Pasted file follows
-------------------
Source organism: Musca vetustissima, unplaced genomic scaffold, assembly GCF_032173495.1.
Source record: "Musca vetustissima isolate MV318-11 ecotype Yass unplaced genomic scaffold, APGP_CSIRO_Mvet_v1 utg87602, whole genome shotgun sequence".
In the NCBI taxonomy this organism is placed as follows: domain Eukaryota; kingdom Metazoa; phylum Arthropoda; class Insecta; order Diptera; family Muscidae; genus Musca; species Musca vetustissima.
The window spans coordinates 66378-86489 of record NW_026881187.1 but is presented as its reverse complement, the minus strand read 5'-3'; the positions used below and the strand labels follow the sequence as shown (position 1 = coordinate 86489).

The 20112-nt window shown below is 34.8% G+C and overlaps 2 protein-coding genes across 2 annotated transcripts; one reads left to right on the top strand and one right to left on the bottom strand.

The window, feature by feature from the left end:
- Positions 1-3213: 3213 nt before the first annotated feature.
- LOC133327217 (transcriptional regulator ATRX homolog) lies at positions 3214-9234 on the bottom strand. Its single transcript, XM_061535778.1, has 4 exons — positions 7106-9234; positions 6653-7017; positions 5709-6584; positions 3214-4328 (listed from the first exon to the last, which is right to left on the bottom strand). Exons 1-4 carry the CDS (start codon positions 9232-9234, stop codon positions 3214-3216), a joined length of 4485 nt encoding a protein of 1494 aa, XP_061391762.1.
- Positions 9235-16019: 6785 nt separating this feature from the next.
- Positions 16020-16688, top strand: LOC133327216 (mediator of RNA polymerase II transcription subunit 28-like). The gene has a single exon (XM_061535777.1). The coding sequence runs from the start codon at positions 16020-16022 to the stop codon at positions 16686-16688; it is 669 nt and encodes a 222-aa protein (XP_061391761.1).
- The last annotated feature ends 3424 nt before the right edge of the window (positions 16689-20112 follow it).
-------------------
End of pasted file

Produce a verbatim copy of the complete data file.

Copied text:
Source organism: Musca vetustissima, unplaced genomic scaffold, assembly GCF_032173495.1.
Source record: "Musca vetustissima isolate MV318-11 ecotype Yass unplaced genomic scaffold, APGP_CSIRO_Mvet_v1 utg87602, whole genome shotgun sequence".
In the NCBI taxonomy this organism is placed as follows: domain Eukaryota; kingdom Metazoa; phylum Arthropoda; class Insecta; order Diptera; family Muscidae; genus Musca; species Musca vetustissima.
The window spans coordinates 66378-86489 of record NW_026881187.1 but is presented as its reverse complement, the minus strand read 5'-3'; the positions used below and the strand labels follow the sequence as shown (position 1 = coordinate 86489).

The 20112-nt window shown below is 34.8% G+C and overlaps 2 protein-coding genes across 2 annotated transcripts; one reads left to right on the top strand and one right to left on the bottom strand.

The window, feature by feature from the left end:
- Positions 1-3213: 3213 nt before the first annotated feature.
- LOC133327217 (transcriptional regulator ATRX homolog) lies at positions 3214-9234 on the bottom strand. Its single transcript, XM_061535778.1, has 4 exons — positions 7106-9234; positions 6653-7017; positions 5709-6584; positions 3214-4328 (listed from the first exon to the last, which is right to left on the bottom strand). Exons 1-4 carry the CDS (start codon positions 9232-9234, stop codon positions 3214-3216), a joined length of 4485 nt encoding a protein of 1494 aa, XP_061391762.1.
- Positions 9235-16019: 6785 nt separating this feature from the next.
- Positions 16020-16688, top strand: LOC133327216 (mediator of RNA polymerase II transcription subunit 28-like). The gene has a single exon (XM_061535777.1). The coding sequence runs from the start codon at positions 16020-16022 to the stop codon at positions 16686-16688; it is 669 nt and encodes a 222-aa protein (XP_061391761.1).
- The last annotated feature ends 3424 nt before the right edge of the window (positions 16689-20112 follow it).